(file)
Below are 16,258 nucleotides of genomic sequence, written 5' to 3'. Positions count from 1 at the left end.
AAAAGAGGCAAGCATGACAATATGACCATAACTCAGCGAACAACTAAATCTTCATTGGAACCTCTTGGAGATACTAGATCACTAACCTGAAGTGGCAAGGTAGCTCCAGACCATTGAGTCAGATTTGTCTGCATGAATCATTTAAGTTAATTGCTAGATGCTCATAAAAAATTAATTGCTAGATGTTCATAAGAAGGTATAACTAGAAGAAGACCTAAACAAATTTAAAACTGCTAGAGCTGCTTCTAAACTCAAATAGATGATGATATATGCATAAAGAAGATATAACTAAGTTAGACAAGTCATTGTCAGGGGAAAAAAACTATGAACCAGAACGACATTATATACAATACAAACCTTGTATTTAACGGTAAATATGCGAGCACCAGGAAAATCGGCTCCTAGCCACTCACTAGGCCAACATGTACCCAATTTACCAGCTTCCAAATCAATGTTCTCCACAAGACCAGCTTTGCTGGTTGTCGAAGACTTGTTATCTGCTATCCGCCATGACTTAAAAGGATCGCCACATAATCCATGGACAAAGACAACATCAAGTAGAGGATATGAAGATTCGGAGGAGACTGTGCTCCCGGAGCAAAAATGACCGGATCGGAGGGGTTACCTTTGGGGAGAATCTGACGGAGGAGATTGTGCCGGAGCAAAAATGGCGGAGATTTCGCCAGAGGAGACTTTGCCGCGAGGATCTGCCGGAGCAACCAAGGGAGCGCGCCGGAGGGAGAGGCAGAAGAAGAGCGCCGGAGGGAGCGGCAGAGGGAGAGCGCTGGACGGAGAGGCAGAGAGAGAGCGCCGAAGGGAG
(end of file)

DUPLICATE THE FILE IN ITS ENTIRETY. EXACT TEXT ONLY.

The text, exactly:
Below are 16,258 nucleotides of genomic sequence, written 5' to 3'. Positions count from 1 at the left end.
AAAAGAGGCAAGCATGACAATATGACCATAACTCAGCGAACAACTAAATCTTCATTGGAACCTCTTGGAGATACTAGATCACTAACCTGAAGTGGCAAGGTAGCTCCAGACCATTGAGTCAGATTTGTCTGCATGAATCATTTAAGTTAATTGCTAGATGCTCATAAAAAATTAATTGCTAGATGTTCATAAGAAGGTATAACTAGAAGAAGACCTAAACAAATTTAAAACTGCTAGAGCTGCTTCTAAACTCAAATAGATGATGATATATGCATAAAGAAGATATAACTAAGTTAGACAAGTCATTGTCAGGGGAAAAAAACTATGAACCAGAACGACATTATATACAATACAAACCTTGTATTTAACGGTAAATATGCGAGCACCAGGAAAATCGGCTCCTAGCCACTCACTAGGCCAACATGTACCCAATTTACCAGCTTCCAAATCAATGTTCTCCACAAGACCAGCTTTGCTGGTTGTCGAAGACTTGTTATCTGCTATCCGCCATGACTTAAAAGGATCGCCACATAATCCATGGACAAAGACAACATCAAGTAGAGGATATGAAGATTCGGAGGAGACTGTGCTCCCGGAGCAAAAATGACCGGATCGGAGGGGTTACCTTTGGGGAGAATCTGACGGAGGAGATTGTGCCGGAGCAAAAATGGCGGAGATTTCGCCAGAGGAGACTTTGCCGCGAGGATCTGCCGGAGCAACCAAGGGAGCGCGCCGGAGGGAGAGGCAGAAGAAGAGCGCCGGAGGGAGCGGCAGAGGGAGAGCGCTGGACGGAGAGGCAGAGAGAGAGCGCCGAAGGGAG